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Lockdown 4.0 on the cards? Here's what PM Modi and state CMs discussed

West Bengal CM Mamata Banerjee claimed that her administration is doing its best to combat the virus and also cooperating with the Centre, yet the latter is always picking and criticizing them

May 12, 2020 / 09:00 AM IST

Using Prime Minister Narendra Modi’s fifth meeting with the chief ministers as a platform to vent her grievances, West Bengal Chief Minister Mamata Banerjee lashed out at the Centre on May 11.

Alleging that the Centre is “playing politics” over COVID-19 at a time the entire world is grappling with the outbreak of the deadly pandemic, she said the Centre’s actions are scripted. She further said: “This is not the time to play politics. Nobody ever asks our opinion…  Do not bulldoze the federal structure.”

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At the meeting to discuss the next step that can be taken in the phased exit plan from the nationwide lockdown, Mamata Banerjee also claimed that Bengal is doing its best to combat the virus and also cooperating with the Centre. Yet, she alleged, that the Government of India always picks on Bengal and only criticizes and “attacks” the state administration, reported NDTV.

The Trinamool Congress supremo further said all states should be given equal importance, while all states should also cooperate and join hands to fight the coronavirus crisis as “Team India”.

COVID-19 Vaccine

Frequently Asked Questions

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How does a vaccine work?

A vaccine works by mimicking a natural infection. A vaccine not only induces immune response to protect people from any future COVID-19 infection, but also helps quickly build herd immunity to put an end to the pandemic. Herd immunity occurs when a sufficient percentage of a population becomes immune to a disease, making the spread of disease from person to person unlikely. The good news is that SARS-CoV-2 virus has been fairly stable, which increases the viability of a vaccine.

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There are broadly four types of vaccine — one, a vaccine based on the whole virus (this could be either inactivated, or an attenuated [weakened] virus vaccine); two, a non-replicating viral vector vaccine that uses a benign virus as vector that carries the antigen of SARS-CoV; three, nucleic-acid vaccines that have genetic material like DNA and RNA of antigens like spike protein given to a person, helping human cells decode genetic material and produce the vaccine; and four, protein subunit vaccine wherein the recombinant proteins of SARS-COV-2 along with an adjuvant (booster) is given as a vaccine.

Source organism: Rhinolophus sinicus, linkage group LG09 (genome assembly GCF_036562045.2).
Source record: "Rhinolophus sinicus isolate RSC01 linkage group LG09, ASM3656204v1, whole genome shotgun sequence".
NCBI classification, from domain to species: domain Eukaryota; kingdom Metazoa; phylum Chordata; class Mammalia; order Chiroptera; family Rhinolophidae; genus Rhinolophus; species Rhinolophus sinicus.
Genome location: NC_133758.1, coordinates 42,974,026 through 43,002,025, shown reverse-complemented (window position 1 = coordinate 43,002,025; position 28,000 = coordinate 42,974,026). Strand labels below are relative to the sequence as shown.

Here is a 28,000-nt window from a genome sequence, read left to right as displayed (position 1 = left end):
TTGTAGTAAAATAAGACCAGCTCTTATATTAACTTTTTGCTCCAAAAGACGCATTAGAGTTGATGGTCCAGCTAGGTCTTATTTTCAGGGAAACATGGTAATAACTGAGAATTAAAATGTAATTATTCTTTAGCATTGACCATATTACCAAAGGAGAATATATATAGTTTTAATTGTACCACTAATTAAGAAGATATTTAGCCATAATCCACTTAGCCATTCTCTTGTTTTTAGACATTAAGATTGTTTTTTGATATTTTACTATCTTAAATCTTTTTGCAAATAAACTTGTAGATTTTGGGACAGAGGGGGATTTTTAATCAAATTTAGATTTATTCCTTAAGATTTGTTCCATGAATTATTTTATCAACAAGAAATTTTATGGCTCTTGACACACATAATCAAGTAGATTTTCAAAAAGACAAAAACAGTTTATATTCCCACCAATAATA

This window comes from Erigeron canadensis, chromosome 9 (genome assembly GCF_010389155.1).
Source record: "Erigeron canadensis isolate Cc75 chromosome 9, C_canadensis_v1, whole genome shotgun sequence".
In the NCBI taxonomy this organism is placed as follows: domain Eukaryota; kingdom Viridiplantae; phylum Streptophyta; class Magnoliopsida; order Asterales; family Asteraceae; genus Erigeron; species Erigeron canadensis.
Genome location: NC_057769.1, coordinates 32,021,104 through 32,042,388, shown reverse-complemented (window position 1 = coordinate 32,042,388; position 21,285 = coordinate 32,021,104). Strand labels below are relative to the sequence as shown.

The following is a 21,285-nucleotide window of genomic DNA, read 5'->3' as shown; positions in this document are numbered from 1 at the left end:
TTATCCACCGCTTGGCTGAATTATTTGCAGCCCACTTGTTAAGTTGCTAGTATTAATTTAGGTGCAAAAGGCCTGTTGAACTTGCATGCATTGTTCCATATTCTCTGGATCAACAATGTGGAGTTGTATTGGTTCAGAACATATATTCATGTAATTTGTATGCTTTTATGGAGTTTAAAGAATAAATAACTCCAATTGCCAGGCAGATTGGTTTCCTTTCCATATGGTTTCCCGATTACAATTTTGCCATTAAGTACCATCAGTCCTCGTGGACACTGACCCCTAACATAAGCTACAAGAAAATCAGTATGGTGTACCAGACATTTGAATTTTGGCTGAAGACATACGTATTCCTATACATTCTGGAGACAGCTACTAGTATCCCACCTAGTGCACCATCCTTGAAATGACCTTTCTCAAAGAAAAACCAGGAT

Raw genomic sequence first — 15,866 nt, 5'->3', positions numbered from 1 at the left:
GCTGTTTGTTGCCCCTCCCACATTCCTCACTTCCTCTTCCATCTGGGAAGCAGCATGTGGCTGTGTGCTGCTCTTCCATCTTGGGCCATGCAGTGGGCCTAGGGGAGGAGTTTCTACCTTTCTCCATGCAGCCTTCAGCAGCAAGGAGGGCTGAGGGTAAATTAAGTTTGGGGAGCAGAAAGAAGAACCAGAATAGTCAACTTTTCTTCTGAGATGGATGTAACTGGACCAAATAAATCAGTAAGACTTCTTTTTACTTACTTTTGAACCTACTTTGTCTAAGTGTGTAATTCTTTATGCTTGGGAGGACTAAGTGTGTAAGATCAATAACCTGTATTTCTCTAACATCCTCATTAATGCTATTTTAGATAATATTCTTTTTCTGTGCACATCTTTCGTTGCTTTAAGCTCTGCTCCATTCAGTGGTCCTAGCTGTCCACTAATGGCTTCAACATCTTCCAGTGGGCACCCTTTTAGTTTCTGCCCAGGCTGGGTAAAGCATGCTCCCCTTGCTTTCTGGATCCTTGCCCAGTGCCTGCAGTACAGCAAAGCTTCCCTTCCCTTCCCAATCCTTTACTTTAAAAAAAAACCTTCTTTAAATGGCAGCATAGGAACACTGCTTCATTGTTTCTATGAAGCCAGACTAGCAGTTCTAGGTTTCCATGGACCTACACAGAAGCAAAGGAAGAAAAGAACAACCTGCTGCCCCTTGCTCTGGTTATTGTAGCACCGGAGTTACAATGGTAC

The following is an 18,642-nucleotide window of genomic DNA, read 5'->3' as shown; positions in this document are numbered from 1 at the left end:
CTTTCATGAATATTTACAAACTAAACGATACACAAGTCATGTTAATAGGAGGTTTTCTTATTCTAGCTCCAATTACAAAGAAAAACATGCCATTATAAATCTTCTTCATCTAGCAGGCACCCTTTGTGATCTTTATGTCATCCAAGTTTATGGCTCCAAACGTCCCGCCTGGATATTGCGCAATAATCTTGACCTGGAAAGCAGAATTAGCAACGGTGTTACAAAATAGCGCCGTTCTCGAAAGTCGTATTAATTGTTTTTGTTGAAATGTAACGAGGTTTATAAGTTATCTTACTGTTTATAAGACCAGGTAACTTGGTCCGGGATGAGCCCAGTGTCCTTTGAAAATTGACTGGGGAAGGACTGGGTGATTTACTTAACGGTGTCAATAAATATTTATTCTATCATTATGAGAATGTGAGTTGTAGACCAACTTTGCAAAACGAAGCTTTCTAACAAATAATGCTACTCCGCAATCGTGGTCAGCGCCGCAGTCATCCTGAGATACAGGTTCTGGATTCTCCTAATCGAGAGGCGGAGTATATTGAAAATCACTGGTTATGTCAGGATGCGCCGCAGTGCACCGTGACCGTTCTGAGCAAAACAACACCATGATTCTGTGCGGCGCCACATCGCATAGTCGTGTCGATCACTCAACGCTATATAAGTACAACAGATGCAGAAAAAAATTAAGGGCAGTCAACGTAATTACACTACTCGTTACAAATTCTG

What does it take to develop a vaccine of this kind?

Vaccine development is a long, complex process. Unlike drugs that are given to people with a diseased, vaccines are given to healthy people and also vulnerable sections such as children, pregnant women and the elderly. So rigorous tests are compulsory. History says that the fastest time it took to develop a vaccine is five years, but it usually takes double or sometimes triple that time.

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Notably, the Bharatiya Janata Party (BJP) at the Centre has locked horns with the Bengal CM in the recent past over misreporting of cases and doubts over data discrepancy vis-à-vis the population density and mortality rate. Mamata Banerjee’s administration has been accused of trying to play down the severity of the COVID-19 situation in the state as well.

The Indian Council of Medical Research (ICMR) has recently developed a mobile application that would help the Centre directly track the number of coronavirus positive cases being recorded in Bengal, reported India Today. The RT-PCR app enters data on both COVID-19 negative and positive cases in real-time with the Centre and the respective state governments simultaneously.

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first published: May 11, 2020 07:50 pm